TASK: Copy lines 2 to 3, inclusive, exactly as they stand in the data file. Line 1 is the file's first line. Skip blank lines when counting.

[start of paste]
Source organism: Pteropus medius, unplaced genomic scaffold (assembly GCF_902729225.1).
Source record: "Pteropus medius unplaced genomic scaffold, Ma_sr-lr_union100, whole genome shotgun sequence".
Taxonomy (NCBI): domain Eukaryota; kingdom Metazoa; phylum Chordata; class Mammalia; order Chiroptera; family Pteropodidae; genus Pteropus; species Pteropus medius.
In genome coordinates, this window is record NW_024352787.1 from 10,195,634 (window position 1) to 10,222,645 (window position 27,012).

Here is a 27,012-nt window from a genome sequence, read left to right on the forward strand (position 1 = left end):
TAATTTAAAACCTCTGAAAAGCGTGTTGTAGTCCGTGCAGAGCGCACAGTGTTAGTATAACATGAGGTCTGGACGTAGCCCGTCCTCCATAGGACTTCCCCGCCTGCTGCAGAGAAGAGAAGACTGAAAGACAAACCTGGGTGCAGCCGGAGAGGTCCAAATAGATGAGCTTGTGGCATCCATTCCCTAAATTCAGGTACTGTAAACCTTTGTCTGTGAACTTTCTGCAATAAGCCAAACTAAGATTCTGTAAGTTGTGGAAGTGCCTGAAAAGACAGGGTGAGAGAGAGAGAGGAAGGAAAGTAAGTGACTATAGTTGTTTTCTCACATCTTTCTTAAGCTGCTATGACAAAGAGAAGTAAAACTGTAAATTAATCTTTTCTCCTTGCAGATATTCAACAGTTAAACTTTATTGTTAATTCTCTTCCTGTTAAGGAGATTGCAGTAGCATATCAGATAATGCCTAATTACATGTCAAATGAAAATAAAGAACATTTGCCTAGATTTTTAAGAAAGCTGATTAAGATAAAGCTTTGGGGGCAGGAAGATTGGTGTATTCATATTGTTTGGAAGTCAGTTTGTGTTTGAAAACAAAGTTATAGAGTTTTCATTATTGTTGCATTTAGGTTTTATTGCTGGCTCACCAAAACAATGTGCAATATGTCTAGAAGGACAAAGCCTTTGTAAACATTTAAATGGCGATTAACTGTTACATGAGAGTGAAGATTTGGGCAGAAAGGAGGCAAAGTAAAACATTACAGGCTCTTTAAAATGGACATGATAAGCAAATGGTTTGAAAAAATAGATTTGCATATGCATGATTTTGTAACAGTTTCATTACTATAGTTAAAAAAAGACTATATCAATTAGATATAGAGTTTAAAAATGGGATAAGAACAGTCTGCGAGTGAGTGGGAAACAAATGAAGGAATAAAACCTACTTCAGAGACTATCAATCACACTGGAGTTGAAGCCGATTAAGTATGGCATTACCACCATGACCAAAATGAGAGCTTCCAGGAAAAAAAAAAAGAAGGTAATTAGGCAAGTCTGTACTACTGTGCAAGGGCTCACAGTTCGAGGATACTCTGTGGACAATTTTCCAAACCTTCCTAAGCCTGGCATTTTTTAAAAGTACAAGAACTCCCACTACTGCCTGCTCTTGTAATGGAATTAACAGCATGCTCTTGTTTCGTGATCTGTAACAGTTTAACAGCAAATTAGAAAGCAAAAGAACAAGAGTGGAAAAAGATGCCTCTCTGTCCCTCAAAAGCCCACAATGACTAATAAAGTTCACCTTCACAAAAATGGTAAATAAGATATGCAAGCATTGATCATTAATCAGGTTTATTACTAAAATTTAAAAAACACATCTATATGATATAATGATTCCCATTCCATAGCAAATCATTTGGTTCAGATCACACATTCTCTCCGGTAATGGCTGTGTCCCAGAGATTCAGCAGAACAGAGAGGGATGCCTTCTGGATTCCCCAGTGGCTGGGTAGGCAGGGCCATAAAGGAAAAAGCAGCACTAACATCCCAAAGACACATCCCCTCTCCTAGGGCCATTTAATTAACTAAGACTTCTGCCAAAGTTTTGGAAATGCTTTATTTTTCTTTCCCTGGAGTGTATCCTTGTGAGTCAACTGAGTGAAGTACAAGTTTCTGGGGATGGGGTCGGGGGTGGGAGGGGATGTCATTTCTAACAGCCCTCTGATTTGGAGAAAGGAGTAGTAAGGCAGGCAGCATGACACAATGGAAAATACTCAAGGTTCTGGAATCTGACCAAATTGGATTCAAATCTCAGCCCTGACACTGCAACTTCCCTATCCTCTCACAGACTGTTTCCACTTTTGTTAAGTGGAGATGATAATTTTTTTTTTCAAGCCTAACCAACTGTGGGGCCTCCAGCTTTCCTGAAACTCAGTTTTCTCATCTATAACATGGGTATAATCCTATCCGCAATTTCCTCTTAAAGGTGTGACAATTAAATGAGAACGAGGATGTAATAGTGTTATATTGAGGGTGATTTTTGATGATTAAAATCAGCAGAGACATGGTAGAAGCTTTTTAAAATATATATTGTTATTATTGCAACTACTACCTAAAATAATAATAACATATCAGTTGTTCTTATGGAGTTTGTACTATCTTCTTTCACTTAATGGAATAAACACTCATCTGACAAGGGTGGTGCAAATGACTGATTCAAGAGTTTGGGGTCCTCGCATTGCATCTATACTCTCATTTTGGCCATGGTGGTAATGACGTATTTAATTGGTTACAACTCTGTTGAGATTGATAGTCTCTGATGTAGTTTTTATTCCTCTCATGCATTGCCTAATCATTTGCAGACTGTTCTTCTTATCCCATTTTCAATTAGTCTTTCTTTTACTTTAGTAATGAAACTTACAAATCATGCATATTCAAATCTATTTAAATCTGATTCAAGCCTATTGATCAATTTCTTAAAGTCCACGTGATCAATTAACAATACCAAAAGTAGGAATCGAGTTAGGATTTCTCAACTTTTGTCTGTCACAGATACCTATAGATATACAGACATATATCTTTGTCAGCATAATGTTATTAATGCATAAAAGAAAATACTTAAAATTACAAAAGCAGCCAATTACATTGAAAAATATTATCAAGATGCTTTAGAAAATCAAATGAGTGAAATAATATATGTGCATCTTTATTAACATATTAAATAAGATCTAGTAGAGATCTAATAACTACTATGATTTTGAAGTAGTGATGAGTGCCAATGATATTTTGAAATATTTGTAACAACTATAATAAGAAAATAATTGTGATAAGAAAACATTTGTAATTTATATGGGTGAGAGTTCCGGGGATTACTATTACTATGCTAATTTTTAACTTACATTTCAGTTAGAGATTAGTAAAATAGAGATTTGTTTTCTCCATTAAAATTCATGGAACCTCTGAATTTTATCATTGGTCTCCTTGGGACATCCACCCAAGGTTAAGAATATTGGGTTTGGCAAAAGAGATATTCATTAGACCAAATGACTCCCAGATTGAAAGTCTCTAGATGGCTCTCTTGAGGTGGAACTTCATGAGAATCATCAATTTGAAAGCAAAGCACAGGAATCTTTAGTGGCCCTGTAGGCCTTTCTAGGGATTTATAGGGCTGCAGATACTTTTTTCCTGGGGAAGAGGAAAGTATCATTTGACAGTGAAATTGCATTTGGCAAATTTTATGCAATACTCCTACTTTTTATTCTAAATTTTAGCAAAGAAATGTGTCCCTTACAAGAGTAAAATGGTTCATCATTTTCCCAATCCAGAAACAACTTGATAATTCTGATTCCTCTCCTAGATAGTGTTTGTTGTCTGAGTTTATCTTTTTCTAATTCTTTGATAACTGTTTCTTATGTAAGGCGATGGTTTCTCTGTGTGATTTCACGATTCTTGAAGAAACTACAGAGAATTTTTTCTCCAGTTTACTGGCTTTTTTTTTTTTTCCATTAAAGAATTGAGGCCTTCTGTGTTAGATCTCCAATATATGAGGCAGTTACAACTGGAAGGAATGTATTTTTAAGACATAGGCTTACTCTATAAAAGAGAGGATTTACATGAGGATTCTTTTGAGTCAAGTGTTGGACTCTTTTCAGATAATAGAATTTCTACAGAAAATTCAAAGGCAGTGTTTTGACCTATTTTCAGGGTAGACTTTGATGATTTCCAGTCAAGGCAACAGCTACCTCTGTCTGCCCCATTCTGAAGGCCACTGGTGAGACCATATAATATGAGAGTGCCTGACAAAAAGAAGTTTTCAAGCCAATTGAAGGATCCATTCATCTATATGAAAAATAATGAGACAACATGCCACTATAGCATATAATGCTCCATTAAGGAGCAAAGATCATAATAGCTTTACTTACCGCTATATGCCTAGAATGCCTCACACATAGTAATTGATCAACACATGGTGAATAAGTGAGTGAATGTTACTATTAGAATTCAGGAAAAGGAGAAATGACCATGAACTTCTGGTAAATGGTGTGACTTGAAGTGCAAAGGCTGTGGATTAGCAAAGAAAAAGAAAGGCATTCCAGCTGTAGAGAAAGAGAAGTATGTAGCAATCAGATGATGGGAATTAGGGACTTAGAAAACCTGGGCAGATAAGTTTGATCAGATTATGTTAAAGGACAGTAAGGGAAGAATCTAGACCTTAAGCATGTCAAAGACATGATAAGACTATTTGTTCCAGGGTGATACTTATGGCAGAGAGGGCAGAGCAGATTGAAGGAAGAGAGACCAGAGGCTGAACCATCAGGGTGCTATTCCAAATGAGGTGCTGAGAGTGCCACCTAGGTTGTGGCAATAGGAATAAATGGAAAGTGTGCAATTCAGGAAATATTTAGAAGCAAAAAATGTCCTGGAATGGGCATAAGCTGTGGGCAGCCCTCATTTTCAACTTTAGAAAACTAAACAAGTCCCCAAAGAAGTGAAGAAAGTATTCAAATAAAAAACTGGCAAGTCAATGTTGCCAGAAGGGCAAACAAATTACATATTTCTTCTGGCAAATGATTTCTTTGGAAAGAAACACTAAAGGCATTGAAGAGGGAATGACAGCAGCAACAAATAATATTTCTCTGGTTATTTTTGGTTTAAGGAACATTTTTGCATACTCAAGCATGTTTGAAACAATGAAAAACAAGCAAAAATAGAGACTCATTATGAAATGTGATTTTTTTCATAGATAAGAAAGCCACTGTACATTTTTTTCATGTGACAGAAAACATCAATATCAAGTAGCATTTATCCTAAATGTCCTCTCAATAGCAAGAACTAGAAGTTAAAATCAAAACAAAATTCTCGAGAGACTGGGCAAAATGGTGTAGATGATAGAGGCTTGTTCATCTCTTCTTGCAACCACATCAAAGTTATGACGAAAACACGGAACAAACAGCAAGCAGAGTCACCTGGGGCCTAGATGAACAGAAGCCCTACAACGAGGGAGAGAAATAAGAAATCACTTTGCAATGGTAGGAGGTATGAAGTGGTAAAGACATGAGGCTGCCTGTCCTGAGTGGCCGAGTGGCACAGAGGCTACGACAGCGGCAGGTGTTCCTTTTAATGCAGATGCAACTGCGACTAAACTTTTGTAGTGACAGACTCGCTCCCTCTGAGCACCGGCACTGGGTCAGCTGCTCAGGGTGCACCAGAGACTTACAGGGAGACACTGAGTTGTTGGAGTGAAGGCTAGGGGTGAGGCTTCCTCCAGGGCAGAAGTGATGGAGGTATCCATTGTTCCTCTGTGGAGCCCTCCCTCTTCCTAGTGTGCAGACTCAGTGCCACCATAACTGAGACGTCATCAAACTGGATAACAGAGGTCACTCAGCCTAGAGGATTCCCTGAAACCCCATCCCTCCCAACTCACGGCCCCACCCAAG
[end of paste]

Source record: "Pteropus medius unplaced genomic scaffold, Ma_sr-lr_union100, whole genome shotgun sequence".
Taxonomy (NCBI): domain Eukaryota; kingdom Metazoa; phylum Chordata; class Mammalia; order Chiroptera; family Pteropodidae; genus Pteropus; species Pteropus medius.